The beauty and joy of a pond makes summer far more memorable and relaxing! Summer is still in full swing here in Phoenix (as demonstrated by the 100+ degree days) and every moment with your finned friends and pond plants should be thoroughly relished. To fully enjoy yourself while Living the Aquascape Lifestyle®, you want to make sure your water feature is healthy and functioning optimally throughout the remainder of the warmer months. When water temperature remains above 80 degrees, it’s important to keep a few things in mind.
Health of Your Pond Fish
Keep an eye on your fish. Do your finned friends appear stressed out, gasping for air close to the water’s surface or especially close to a fountain or waterfall? Warm water has a low capacity for holding oxygen, while cooler water can hold very large amounts of oxygen.
Warm pond water and increased fish activity go hand and hand, and that increased activity also means your fish require more oxygen when less oxygen is available, thus creating a vicious cycle. Stressed fish often begin to develop diseases, and soon enough you’ll have a domino effect.
If you haven’t already done so, add oxygen to your pond by placing an aerator in your pond. You can also install a fountain with a pump, or even a simple spitter, if your pond doesn’t have a waterfall or stream -- and even if it does, this adds more interest in addition to more oxygen. Make sure all areas of the pond are skimmed and the water is being circulated -- keep those streams and waterways clear and flowing. And keep in mind that waterfalls, streams, and even fountains play a huge part in the oxygenation of the water in your pond.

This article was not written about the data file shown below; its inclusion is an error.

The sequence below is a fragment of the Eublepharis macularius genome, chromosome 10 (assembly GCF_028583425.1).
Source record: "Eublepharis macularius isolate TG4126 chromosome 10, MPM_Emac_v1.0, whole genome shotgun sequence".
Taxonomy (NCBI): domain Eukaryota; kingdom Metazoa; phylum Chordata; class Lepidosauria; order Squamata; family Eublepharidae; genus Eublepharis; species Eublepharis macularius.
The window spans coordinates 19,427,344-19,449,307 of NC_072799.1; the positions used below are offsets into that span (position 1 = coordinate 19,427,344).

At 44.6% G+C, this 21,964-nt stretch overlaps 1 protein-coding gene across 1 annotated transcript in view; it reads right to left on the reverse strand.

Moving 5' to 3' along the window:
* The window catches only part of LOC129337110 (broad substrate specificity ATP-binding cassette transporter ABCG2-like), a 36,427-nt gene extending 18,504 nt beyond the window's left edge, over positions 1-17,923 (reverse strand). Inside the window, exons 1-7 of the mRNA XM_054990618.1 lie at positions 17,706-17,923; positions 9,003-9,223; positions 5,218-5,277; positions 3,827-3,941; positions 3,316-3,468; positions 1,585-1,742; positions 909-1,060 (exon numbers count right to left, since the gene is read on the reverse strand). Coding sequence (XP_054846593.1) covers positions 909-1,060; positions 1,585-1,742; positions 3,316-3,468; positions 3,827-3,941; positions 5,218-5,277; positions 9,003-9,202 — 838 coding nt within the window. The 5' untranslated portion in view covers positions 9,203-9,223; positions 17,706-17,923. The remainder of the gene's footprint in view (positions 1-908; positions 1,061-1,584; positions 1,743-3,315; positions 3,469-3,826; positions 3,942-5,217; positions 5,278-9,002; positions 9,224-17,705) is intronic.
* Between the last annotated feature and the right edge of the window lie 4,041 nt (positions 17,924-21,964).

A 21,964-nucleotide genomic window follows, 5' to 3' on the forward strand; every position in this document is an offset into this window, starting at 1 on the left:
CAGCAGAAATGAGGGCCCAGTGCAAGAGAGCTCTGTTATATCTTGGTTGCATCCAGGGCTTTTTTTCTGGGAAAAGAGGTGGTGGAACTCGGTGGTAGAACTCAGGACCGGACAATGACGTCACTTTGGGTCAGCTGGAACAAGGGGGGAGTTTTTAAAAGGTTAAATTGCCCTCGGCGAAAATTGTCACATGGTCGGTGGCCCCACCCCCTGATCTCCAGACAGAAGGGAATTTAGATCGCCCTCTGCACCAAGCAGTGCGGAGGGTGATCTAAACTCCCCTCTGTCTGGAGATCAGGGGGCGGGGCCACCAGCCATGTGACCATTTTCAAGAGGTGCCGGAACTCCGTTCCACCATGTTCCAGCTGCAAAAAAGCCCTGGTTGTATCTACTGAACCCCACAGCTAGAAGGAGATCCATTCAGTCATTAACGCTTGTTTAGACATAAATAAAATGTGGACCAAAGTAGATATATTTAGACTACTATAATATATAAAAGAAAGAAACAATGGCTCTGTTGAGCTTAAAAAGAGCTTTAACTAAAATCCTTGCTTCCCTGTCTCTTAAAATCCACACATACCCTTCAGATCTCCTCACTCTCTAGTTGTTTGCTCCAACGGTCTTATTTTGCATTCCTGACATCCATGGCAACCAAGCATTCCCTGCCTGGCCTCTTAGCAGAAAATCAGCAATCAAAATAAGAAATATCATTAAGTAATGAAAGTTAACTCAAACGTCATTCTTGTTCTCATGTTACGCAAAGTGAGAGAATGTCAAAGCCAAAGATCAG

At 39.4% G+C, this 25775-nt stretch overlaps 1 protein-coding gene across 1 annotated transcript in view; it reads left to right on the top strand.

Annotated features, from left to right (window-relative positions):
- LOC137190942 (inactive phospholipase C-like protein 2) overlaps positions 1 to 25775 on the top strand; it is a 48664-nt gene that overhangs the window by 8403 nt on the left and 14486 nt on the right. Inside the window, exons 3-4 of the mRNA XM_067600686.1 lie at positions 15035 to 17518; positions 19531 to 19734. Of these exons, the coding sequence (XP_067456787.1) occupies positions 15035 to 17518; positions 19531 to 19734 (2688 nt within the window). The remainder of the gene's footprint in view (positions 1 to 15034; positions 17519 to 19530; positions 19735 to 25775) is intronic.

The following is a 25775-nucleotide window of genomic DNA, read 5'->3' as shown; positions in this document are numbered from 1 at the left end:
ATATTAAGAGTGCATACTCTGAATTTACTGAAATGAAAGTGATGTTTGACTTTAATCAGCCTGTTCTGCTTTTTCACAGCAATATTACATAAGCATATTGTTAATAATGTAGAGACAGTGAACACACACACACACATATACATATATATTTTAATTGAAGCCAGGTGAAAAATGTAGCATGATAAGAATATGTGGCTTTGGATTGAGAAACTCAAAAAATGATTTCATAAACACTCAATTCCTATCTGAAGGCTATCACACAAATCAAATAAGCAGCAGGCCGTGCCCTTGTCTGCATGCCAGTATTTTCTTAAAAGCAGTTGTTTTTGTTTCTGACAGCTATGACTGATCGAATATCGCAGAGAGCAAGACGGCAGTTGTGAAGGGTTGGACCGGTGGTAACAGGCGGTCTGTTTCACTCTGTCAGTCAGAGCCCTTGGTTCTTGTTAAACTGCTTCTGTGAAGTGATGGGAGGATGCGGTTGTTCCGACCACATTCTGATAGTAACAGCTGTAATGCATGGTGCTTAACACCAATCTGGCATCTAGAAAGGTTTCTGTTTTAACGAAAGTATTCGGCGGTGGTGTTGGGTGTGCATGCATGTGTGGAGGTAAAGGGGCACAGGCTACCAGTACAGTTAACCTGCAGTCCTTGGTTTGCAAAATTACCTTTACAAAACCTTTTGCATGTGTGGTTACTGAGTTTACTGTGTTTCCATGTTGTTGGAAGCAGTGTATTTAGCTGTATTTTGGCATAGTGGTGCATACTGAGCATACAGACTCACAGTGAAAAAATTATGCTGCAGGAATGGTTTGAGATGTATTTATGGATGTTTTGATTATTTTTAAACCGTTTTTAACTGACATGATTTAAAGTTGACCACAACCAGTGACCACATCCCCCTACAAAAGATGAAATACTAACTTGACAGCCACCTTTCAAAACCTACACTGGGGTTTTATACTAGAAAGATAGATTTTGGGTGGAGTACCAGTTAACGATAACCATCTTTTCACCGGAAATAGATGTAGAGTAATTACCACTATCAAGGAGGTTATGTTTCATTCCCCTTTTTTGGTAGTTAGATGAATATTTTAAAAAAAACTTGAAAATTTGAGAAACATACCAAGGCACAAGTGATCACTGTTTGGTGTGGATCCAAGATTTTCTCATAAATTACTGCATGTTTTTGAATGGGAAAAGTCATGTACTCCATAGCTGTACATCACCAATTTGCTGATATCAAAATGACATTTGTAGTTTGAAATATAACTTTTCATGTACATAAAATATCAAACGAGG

Beat the Heat
There are some preventative measures you can take in order to keep your pond from turning into a warm, unhealthy mess at the end of summer. It all starts with a well-designed water feature. Depth of water, plant coverage, shade, and circulation should all be considered when designing and building a pond. A minimum depth of two feet is suggested; the bottom of the pond will remain cooler.
You’ll also want to stock your pond with a lot of plants to provide shade for the fish. A good rule of thumb is to provide plant coverage of approximately 1/3 to 1/2 of the pond’s surface area. It’s not too late to add plants to your pond.
Perhaps one of the most important parts of pond design is circulation. Hopefully your biological filter and mechanical filter are placed across the pond from each other, so that your pond receives optimal circulation. If not, consider adding a fountain or spitter for additional circulation and to create movement in stagnant areas.
Additional Late Summer Pond Tips
During the final months of summer, you can use these tips to help keep your pond performing optimally:
OTHER POSTS YOU MIGHT ENJOY:
WHAT SHOULD I DO ABOUT BEES IN MY POND?
7 TIPS TO KEEP POND WATER CLEAN
TREES NEXT TO A POND
Concern about bees is something that we hear A LOT when it comes to backyard pond management. With the Africanized bees and the Honey bees inter-breeding, there have been a lot of scary incidents on the news. Most of those, however, are due to someone interfering with the bees in some way, whether intentional or not. That being said, it's always a good idea to use some caution when dealing with a potentially dangerous situation. Don't scream or use any loud equipment around a known hive. And always use a professional beekeeper for removals.
Why are the bees in my pond?
Can I make the bees leave my pond?
Most bee hives simply want to be left alone to do their thing. When it comes to bees around a backyard pond, remember that the bees are there to collect water, one drop at a time, to take back to the hive to cool it. And what better water than a living, all-natural backyard pond? Can you blame them for wanting the best they can get?